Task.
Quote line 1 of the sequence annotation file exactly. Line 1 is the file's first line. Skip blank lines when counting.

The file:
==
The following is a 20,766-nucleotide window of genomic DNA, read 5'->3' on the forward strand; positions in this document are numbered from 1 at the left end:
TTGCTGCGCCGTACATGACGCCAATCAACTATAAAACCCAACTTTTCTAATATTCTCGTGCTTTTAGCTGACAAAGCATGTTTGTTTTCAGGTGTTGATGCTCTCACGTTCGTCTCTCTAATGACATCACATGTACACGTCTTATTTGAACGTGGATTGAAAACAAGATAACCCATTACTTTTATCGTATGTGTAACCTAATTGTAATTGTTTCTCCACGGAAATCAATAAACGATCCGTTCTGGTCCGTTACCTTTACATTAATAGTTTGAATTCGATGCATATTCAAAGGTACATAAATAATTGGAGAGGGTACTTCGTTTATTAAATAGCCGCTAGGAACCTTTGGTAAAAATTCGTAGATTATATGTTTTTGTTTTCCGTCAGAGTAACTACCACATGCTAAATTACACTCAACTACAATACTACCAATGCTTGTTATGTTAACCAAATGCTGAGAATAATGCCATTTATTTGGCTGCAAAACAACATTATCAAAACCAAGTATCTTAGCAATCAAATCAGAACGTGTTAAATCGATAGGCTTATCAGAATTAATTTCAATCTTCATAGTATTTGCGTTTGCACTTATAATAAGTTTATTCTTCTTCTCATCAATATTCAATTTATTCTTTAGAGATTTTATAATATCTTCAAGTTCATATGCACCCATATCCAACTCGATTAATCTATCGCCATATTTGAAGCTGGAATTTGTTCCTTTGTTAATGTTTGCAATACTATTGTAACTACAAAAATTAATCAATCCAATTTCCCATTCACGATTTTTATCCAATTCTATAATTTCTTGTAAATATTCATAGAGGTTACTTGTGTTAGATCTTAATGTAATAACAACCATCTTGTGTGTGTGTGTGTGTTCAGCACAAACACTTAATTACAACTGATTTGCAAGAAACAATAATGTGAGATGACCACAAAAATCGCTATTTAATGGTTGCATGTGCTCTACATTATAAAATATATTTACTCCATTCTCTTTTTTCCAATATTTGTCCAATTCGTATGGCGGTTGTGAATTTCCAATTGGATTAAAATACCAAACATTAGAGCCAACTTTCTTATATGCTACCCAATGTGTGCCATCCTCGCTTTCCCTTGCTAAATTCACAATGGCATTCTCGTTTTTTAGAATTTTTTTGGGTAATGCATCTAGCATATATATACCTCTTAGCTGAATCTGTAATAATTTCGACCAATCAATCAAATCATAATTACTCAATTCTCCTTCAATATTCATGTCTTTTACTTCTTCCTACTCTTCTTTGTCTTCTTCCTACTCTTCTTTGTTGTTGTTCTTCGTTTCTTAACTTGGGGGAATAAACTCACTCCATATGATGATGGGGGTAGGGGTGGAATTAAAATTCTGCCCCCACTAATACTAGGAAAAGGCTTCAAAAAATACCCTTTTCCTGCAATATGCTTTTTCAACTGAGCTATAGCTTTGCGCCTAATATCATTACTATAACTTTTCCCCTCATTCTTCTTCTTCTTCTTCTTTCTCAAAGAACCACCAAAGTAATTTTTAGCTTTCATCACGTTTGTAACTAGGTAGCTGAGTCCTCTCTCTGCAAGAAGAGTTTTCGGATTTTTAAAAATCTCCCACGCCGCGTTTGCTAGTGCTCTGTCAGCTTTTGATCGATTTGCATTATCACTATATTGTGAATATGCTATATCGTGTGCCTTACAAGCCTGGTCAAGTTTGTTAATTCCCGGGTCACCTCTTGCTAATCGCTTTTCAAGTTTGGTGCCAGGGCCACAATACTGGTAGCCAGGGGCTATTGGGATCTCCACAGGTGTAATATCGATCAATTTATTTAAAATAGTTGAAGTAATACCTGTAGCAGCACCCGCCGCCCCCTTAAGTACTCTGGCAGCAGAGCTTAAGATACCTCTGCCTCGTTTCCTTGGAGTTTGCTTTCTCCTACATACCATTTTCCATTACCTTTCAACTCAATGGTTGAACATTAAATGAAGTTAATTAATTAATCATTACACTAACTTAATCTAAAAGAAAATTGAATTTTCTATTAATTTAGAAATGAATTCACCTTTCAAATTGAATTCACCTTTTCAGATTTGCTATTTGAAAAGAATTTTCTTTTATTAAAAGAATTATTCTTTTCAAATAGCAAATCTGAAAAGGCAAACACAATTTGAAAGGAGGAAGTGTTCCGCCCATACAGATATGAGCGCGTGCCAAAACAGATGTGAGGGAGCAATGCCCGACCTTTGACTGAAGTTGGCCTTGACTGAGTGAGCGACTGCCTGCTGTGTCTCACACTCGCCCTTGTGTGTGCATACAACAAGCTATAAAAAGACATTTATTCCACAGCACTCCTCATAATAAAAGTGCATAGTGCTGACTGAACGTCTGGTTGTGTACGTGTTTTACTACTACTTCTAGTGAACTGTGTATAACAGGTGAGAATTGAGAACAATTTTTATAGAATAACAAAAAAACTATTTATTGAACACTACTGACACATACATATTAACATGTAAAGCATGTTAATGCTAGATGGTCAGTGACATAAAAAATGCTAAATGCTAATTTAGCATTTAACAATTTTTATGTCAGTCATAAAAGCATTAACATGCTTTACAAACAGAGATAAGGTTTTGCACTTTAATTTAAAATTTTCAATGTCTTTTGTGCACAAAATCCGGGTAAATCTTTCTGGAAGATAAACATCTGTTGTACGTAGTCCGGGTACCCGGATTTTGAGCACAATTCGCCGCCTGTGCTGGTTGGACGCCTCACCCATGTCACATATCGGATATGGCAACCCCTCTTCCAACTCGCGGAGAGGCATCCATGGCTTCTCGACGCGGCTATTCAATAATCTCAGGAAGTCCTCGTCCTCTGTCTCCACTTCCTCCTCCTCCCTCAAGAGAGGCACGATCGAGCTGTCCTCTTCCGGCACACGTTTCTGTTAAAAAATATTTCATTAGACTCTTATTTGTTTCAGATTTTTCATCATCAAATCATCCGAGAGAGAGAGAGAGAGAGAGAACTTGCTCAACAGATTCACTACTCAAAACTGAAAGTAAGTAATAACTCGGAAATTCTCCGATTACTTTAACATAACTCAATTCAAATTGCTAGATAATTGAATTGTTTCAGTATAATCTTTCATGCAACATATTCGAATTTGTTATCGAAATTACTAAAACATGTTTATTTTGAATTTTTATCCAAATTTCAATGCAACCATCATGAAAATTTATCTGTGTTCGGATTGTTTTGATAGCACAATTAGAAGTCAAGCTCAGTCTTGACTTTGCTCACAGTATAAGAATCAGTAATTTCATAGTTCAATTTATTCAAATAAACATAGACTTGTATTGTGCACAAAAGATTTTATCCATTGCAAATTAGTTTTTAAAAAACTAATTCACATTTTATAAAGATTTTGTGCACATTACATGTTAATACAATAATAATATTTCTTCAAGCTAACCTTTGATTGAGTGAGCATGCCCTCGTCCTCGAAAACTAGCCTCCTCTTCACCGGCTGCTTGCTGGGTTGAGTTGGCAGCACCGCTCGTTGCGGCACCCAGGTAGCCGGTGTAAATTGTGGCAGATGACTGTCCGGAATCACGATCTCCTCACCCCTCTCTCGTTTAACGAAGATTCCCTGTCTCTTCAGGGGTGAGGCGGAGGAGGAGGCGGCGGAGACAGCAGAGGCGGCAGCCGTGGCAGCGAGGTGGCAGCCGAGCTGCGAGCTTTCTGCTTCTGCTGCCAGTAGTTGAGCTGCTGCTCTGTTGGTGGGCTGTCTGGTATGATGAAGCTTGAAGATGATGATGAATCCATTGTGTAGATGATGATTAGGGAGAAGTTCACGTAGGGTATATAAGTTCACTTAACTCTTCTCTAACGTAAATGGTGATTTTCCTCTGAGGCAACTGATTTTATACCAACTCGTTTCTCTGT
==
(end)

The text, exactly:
The following is a 20,766-nucleotide window of genomic DNA, read 5'->3' on the forward strand; positions in this document are numbered from 1 at the left end: